Nonetheless, the second part of may has brought some noticeable events, such as the attack to Ebay (potentially 145 million accounts compromised), the attack against the Avast! Forum (400,000 records compromised) and the Arkansas State University (“only” 50,000 records). Other noticeable (and funny) event includes the hack of a San Francisco road sign by a prankster announcing the attack by Godzilla!

Cyber Spies were indeed pretty active in this period. Chronicles report of the Operation Clandestine Fox, a cyber attack against several industries in Australia, an undisclosed utility attacked in the US, a three year social network poisoning campaign sponsored by Iran and, last but not least, the alleged attack against the $12.7 million supercomputer in New Zealand from Chinese attackers.

Instead the operations from Law Enforcement Agencies against Hacktivists seem to be effective, the number of attacks motivated by hacktivism is dramatically reducing.

As usual, if you want to have an idea of how fragile our data are inside the cyberspace, have a look at the timelines of the main Cyber Attacks in 2011, 2012 and now 2013 (regularly updated). You may also want to have a look at the Cyber Attack Statistics, and follow @paulsparrows on Twitter for the latest updates.

Also, feel free to submit remarkable incidents that in your opinion deserve to be included in the timelines (and charts).

16-31 May 2014 Cyber Attacks Timelinesv2

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4 Years of Cyber Attacks

I would like to thank once again ISMS Forum Spain for having invited me at their XV Jornada Internacional de ISMS Forum: La Sociedad Digital, entre Confianza y Ciber-riesgos.

I was part of a very interesting panel “Fighting Cyber Threats” during which I was given the opportunity to show some stats collected from my blog.

Here’ s the presentation I showed. Hope it is useful to spread awareness.

Please read carefully the caveats. As always the data cannot be exhaustive, nevertheless they are useful to provide an overview of what’s going on!

1-15 May 2014 Cyber Attacks Timeline

May 27, 2014 1 comment

Here we have with the list of the most significant Cyber Attacks happened in the first half of April (according to my very own point of view).

There are few doubts about the fact that Orange is the winner of the unwelcome prize for the most noticeable breach after the theft of the information of 1.3 million users.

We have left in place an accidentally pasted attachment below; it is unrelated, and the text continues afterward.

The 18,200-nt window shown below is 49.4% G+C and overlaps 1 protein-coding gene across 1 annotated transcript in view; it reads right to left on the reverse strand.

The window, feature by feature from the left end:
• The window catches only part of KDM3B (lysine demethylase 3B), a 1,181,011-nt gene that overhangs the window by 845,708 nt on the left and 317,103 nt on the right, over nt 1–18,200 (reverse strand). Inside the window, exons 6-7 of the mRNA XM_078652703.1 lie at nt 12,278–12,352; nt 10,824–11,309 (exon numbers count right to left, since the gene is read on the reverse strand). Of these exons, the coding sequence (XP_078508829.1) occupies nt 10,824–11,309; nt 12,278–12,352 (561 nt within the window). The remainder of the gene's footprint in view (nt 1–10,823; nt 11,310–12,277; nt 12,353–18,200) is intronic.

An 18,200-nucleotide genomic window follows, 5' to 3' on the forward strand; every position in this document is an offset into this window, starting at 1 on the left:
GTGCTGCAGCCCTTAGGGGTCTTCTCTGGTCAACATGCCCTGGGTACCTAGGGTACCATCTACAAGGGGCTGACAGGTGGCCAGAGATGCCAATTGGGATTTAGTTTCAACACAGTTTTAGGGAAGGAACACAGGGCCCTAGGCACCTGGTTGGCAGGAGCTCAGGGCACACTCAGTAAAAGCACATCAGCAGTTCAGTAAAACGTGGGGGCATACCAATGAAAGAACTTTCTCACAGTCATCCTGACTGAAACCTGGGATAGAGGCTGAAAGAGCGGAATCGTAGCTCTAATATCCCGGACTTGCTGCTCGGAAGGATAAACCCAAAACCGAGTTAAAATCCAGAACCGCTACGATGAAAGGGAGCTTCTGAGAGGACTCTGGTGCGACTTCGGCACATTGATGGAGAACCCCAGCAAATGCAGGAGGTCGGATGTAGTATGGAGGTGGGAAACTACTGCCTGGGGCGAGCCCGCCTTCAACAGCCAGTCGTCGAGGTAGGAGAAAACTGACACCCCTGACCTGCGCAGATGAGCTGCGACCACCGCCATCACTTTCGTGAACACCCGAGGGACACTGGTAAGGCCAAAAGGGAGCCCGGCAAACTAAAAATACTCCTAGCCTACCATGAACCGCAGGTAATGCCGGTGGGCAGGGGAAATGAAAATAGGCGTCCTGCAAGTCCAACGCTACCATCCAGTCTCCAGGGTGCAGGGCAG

Other interesting events related to Cyber Crime include the breach of Bitly, the famous URL shortening service and a new heist against a virtual currency wallet (this time the victim is Doge Vault, one of the most popular online repositories for the cryptocurrency Dogecoin).

Moving to Cyber Espionage, this month reports two interesting events, the theft of Data related to the Ukraine crisis from the Belgian Foreign Ministry, and the discovery of Operation Saffron Rose, a long-term campaign against western defense contractor carried on by a team of Iranian hackers dubbed Ajax Security Team.

Last but not least, among the hacktivists, chronicles report of  a new action of the infamous Syrian Electronic Army (against four accounts of The Wall Street journal) and the usual skirmishes between Pakistani and Indian hackers (but is questionable in my opinion to determine if those events can be classified as part of a harmless cyber war or are rather mutual actions between hactivists acting on opposite sides).

As usual, if you want to have an idea of how fragile our data are inside the cyberspace, have a look at the timelines of the main Cyber Attacks in 2011, 2012 and now 2013 (regularly updated). You may also want to have a look at the Cyber Attack Statistics, and follow @paulsparrows on Twitter for the latest updates.

Also, feel free to submit remarkable incidents that in your opinion deserve to be included in the timelines (and charts).

1-15 May 2014 Cyber Attacks Timelines Read more…

Jan-Apr 2014 Cyber Attacks Statistics

I have been quite busy in the last few months, so, unfortunately, I was not able to keep the pace with the statistics derived from my Cyber Attacks Timelines. However, thanks to the ISMS Forum Spain (Asociación Española para el Fomento de la Seguridad de la Información), I have been invited to take part at the XV Jornada Internacional de ISMS Forum: La Sociedad Digital, entre Confianza y Ciber-riesgos (to be held on May, the 28th in Madrid).

Taking advantage of this awesome opportunity, I have been able to reorganize the data collected so far for the events recorded in 2014.